Mercer Island Community Fund board member Sarah Cox represents the fund at a table at the Mercer Island Farmers Market, pre-COVID. Photo courtesy of Erin Sirianni’s My MI blog

Mercer Island Community Fund board member Sarah Cox represents the fund at a table at the Mercer Island Farmers Market, pre-COVID. Photo courtesy of Erin Sirianni’s My MI blog

Mercer Island Community Fund making an impact in the community

Fund has been a community builder for 35 years.

When Erin Krawiec moved to Mercer Island in 2015, she began looking for ways to contribute to her new city.

One day, a brochure arrived in her mail from the Mercer Island Community Fund (MICF) and it piqued her interest. She leafed through the pages and was impressed with how the fund was making an impact in the community.

“I was intrigued at the kinds of grants they were giving and I thought it would just be a good way to get involved in the community, meet people in the community and give back,” said Krawiec, who became involved with the fund and has been its president for the last two and a half years.

Formed 35 years ago by Lola Deane, the fund raises money annually from community members to provide grants that benefit the community in the arts, environment, community development, recreation, social services, education and health.

“We see ourselves now as community builders, and we want to be here for the community to not only grant projects that are happening out there — being put on by the amazing nonprofits that serve our communities — but also by leading in whatever way we can to inspire people in our community to donate, volunteer,” said Krawiec, who noted that MICF has an all-volunteer board of 14 members.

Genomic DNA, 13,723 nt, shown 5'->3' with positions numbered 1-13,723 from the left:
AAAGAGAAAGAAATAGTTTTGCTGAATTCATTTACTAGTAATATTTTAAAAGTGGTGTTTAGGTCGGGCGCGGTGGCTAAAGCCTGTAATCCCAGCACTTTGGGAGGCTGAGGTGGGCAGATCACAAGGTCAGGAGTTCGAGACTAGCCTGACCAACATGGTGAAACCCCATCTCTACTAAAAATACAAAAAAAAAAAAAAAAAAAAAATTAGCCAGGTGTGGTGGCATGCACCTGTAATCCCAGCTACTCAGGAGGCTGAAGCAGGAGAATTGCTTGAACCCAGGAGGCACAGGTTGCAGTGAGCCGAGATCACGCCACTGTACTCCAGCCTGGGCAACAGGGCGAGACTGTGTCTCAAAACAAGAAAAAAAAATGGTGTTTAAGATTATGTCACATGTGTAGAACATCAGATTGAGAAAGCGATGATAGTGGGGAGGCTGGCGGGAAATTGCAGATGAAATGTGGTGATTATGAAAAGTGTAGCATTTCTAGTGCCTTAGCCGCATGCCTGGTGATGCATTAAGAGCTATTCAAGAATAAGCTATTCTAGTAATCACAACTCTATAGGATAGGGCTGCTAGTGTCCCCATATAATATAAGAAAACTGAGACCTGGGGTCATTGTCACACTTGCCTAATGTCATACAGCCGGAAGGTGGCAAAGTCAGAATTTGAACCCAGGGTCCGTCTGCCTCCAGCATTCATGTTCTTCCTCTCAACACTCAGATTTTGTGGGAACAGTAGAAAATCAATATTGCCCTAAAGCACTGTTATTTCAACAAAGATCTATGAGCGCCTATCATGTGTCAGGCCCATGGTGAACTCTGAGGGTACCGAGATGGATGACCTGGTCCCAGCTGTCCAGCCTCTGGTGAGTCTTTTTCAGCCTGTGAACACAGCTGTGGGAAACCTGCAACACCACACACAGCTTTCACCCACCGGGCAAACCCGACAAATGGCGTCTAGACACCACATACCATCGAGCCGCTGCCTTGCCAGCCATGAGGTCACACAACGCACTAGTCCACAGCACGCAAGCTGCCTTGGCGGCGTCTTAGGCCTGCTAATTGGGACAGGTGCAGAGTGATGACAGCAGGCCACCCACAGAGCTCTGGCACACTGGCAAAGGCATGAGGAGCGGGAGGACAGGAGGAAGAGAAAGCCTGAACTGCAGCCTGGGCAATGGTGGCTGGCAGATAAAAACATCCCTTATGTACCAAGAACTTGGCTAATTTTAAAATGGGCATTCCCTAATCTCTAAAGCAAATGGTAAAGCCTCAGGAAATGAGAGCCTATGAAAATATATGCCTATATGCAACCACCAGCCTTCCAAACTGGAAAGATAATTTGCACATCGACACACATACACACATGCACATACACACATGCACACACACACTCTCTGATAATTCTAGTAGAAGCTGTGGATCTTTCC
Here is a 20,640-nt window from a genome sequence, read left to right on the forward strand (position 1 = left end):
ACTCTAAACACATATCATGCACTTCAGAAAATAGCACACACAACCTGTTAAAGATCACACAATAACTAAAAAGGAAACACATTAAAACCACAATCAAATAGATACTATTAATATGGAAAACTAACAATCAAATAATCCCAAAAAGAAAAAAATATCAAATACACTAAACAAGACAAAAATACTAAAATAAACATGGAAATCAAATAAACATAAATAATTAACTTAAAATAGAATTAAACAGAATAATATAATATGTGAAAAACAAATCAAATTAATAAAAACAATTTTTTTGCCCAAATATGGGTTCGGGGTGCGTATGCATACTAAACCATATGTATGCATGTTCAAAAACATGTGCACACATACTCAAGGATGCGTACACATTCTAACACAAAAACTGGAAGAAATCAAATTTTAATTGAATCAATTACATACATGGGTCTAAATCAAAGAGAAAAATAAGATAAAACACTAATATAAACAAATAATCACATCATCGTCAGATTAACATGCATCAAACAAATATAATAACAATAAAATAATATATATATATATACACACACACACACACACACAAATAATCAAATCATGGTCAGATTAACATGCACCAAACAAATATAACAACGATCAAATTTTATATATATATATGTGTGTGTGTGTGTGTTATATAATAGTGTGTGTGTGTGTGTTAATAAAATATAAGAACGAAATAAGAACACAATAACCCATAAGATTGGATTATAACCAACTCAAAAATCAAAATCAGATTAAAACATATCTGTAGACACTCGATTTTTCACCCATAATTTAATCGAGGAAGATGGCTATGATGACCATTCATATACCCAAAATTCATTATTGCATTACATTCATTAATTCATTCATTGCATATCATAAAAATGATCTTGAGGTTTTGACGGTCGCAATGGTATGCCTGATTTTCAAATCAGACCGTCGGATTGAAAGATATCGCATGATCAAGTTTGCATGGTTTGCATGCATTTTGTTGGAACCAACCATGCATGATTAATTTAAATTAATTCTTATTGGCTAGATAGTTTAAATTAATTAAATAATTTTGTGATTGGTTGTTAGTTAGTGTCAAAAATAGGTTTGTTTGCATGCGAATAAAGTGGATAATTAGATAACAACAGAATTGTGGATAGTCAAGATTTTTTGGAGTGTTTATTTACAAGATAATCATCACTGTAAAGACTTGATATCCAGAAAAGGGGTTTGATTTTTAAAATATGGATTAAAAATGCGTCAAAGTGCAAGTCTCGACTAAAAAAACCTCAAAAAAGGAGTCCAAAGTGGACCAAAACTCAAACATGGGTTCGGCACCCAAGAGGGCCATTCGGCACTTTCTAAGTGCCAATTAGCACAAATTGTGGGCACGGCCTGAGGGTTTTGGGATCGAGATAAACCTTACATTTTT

When COVID-19 hit in March, the fund led the WeLoveMI COVID-19 Relief Campaign, which raised more than $250,000 for Mercer Island nonprofits and small businesses. In addition, they awarded more than $53,000 in grants for COVID-19 relief to Island nonprofits.

Board members reached out to leaders at the Mercer Island Chamber of Commerce, Mercer Island Youth and Family Services, the Mercer Island Schools Foundation and others to help roll out the relief campaign. A Mercer Island High School class made a vital contribution to the campaign’s success as well.

“It was so great for us to be working on that and being able to pivot in that way and to provide this very meaningful (campaign) to our community,” Krawiec said. “We were so proud of all of the partners that we brought in and the work that everybody did, and just watching that class and watching the community members step up and make the donations. It was a real coming-together of the community that was definitely needed at that time.”

Presently, MICF is raising funds that will be placed into its 2021 grant pool. Community members can make donations at www.micommunityfund.org, and the fund is looking to provide grants next year in the areas of COVID relief, community building and initiatives from groups that focus on promoting diversity, equity and inclusion. The grant application deadline is Feb. 15.

MICF is also helping collect donations for the Illuminate MI project, which features trees being decorated with lights along 78th Avenue from Southeast 27th Street to Mercerdale Park during the holidays.

Krawiec said that the fund wants to be a driving force in the community regarding diversity, equity and inclusion. Recently, MICF reached out to leaders of other community organizations to hold a Zoom meeting to discuss how they can collaborate to promote diversity, equity and inclusion on the Island.

As for MICF, it is interested in diversifying its board of directors so it can be more reflective of the community.

Krawiec said it was nice to see a community connection at that meeting and she was glad to be a part of the discussion.


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